• “What would you say to a team about to start on a similar project?”
  • “If you had just 5 minutes with them, what key pieces of advice would you give them, based on your experiences?”
  • “How could they repeat your successes; how could they ensure that they avoid the low points you faced?”

In practice, it can be difficult to convince a busy team that they need to invest time together for the benefit of some future imaginary team. They know it makes sense, but they usually have other priorities, even if there is a requirement in the project process that they need to comply with.  Compliance rarely generates thoughtful dialogue.

You will want to start with them as the customer, and bring the questions around to the future once they have warmed up, and seen some personal benefit.  You may need to appeal to people’s professionalism and pride to get them to engage in the idea of being recognized for leaving a legacy.  Indeed, some organisations have recognition schemes in place for exactly this. (ConocoPhillips’ “Gather” award, and Syngenta’s “Embed” award are both examples of this.)

Of course, when we take on a customer mindset, we need to consider more than just what they need to know.  We have to think equally as hard about how they would like to receive this knowledge.  You can bet that they don’t want a copy of a flipchart sporting a set of bullet points from a meeting that they were not present at!  They would probably like to have context, contacts, reasons for decisions, artifacts, quotations, narrative, references, top tips, things to avoid… – all nicely structured and easy to navigate.

When we understand that we have knowledge customers, then we need to consider our knowledge products.

More on this at a later date.

3. The Organisation itself.

So the current and future teams are clear enough, but how does the organisation become a customer?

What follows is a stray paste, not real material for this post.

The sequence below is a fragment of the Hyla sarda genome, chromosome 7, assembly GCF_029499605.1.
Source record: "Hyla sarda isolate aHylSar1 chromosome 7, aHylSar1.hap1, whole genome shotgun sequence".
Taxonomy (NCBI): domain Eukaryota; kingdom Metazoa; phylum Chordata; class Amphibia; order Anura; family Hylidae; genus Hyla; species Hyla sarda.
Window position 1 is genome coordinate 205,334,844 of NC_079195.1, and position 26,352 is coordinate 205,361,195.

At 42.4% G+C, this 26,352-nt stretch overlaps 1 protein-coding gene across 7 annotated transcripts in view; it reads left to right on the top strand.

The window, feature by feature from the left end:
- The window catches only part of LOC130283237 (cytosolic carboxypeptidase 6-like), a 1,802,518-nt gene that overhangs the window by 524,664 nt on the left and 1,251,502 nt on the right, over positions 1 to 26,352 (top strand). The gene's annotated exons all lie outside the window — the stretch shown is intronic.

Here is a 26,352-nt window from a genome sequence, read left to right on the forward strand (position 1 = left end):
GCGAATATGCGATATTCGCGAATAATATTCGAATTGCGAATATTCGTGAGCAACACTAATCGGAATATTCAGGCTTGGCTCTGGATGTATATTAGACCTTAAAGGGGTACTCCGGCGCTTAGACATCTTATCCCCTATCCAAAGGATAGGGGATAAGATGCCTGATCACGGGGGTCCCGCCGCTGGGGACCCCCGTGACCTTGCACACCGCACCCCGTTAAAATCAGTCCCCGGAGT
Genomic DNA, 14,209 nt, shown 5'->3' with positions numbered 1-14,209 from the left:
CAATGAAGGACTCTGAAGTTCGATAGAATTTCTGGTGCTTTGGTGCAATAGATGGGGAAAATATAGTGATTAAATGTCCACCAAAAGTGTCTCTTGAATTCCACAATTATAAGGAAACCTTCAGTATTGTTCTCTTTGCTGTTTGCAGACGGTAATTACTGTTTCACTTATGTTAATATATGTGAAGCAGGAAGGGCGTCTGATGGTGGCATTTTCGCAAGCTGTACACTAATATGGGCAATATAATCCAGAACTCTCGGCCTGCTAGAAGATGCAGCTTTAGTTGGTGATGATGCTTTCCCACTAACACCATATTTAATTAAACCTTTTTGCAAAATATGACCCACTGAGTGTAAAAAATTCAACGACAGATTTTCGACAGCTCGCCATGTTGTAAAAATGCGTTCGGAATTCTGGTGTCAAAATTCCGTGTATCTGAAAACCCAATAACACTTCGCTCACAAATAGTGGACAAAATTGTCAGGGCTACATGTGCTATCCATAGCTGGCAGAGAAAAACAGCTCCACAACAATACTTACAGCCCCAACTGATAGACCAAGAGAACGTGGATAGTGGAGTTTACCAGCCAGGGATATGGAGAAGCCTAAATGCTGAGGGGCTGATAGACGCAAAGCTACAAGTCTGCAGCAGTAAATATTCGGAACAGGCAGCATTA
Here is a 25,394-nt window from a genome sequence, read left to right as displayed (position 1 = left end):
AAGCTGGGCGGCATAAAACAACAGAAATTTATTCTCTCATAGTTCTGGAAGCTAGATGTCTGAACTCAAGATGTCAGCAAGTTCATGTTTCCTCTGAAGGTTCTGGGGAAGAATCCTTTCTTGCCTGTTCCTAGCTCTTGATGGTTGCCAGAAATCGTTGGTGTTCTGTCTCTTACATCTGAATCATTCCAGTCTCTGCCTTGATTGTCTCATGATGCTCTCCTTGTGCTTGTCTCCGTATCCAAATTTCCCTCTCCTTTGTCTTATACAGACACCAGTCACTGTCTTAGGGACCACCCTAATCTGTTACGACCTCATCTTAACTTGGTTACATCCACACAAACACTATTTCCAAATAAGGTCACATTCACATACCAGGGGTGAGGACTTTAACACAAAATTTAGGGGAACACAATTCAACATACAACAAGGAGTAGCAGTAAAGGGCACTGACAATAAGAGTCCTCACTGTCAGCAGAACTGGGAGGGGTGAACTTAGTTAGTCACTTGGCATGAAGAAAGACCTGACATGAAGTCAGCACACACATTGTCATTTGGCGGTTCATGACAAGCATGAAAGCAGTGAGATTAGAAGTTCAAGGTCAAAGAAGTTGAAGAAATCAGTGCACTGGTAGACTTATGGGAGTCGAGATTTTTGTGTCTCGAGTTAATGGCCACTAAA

It’s the best way I could think of to describe the idea of improving the structural capital – the processes, guidelines, protocols, standards, policies, training, development and formal ways of working.  I have had the privilege of spending time with the IOC over the past two years, and their approach to closing the loop and translating learning into technical guidance through their technical manuals is a great example of this.

An effective “lessons learned programme” does to simply pass the baton to the next team, neither does if make it’s goal in life the develop a library of lessons learned.  The focus should always be on improvement.  The question should be “how do we ensure that actions follow which remove the risk, or bake-in the benefits that our learning has uncovered?”.  I covered this in my BMW shaggy-dog story earlier last year.

The question “what have we learned?” should be followed by  “what should we do about this?”.  A learning log needs to have an actions log.

When we apply KM in Safety context we do this without another thought.  If someone is killed, injured or in the event of a near miss, a sequence of safety-related review processes are initiated, root causes are understood, risks mitigated, procedures updated, communication planned and training delivered.

We are good at closing the loop between a moment of learning and a permanent change in the structural capital.  Hopefully this is because we don’t want to kill or injure anyone, and hence care enough to make someone accountable for looking for risks and actions in every fragment of learning.

In my experience, other topics don’t receive this level of attention, even though the commercial value at stake might be significant.  Something we could learn from there.

False customers.

Just a few words about other stakeholders who are sometimes unhelpfully referred to as the customer for learning.

The customer is the project management process.

Never heard anyone say that?  Well, perhaps you’ve heard them express the same sentiment when them say: “the process says we need to have a review before proceeding to the next stage gate”.